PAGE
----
Given recent developments, Donald Trump should probably go out of his way to endorse the U.S. intelligence community’s findings, especially when it comes to Russia and election interference.
And yet, the president just can’t seem to help himself. [Update: see below]
President Donald Trump said on Wednesday that he does not believe Russia is still targeting the U.S., day after he attempted to quell the backlash over his widely rebuked comments in Helsinki where he contradicted his intelligence community’s assessment that Moscow had interfered in the 2016 election.
“No,” the president answered when asked if Russia is still trying to influence American elections.
That may seem like an unusually brief quote, so pay careful attention to the context. Trump was wrapping up a White House meeting, and an aide was trying to clear reporters from the room. What often happens, however, is that the president will engage in some brief, impromptu Q&A.
With that in mind, a reporter asked if Russia is still targeting the United States ahead of this year’s midterm elections, and Trump offered a one-word response: “No.”
The trouble, of course, is that the president is almost certainly wrong. We know this with some certainty because the Trump administration has told us so.
The New York Times reported the other day on the latest warnings that the president may have missed.
The nation’s top intelligence officer said on Friday that the persistent danger of Russian cyberattacks today was akin to the warnings the United States had of stepped-up terror threats ahead of the Sept. 11, 2001, attacks.
That note of alarm sounded by Dan Coats, the director of national intelligence, came on the same day that 12 Russian agents were indicted on charges of hacking the Democratic National Committee and Hillary Clinton’s presidential campaign. Mr. Coats said those indictments illustrated Moscow’s continuing strategy to undermine the United States’ democracy and erode its institutions.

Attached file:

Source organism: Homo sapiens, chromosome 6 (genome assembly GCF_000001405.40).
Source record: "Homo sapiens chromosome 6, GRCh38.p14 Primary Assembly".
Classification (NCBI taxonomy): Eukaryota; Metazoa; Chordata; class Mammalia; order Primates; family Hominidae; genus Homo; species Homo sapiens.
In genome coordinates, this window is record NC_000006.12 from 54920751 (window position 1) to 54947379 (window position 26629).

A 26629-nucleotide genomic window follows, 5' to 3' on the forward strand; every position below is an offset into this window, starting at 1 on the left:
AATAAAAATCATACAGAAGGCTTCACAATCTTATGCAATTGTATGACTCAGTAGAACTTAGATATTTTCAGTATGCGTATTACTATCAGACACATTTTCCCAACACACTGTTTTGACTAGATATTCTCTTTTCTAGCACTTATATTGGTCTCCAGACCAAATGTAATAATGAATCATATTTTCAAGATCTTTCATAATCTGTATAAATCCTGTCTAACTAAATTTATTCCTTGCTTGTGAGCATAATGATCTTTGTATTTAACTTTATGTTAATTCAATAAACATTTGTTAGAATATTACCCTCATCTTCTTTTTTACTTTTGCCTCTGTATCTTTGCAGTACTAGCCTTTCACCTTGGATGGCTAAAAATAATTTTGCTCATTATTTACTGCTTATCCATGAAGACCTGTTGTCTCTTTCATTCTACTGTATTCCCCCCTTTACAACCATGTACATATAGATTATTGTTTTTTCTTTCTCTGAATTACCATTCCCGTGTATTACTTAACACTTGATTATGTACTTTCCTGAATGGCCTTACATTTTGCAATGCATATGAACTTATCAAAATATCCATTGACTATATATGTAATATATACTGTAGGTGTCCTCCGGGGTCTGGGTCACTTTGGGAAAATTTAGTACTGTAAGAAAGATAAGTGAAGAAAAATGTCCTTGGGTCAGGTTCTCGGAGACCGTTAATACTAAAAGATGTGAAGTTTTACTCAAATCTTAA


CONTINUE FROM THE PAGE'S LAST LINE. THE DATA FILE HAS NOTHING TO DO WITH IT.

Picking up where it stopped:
Speaking at a scheduled event at the Hudson Institute, Coats referenced the concerns among intelligence officials in the months leading up to 9/11, when the “system was blinking red.” He added, “Here we are, nearly two decades later, and I’m here to say the warning lights are blinking red again.”
In the same remarks, Coats said the United States’ digital infrastructure “is literally under attack,” the efforts are “persistent” and “pervasive,” and among our foes, Russia is the “worst offender.”
Which brings us to a familiar point: if Trump doesn’t believe U.S. intelligence, why not? Does it have something to do with assurances he may have received from Vladimir Putin?
Update: Though reporters in the room and lawmakers from both parties all believe Trump’s answer was in response to the question about Russia’s ongoing efforts, White House Press Secretary Sarah Huckabee Sanders said today Trump’s “no” was referring to something else.
Then again, Sarah Huckabee Sanders’ track record isn’t great, so perhaps it’s best to take her denial with a grain of salt.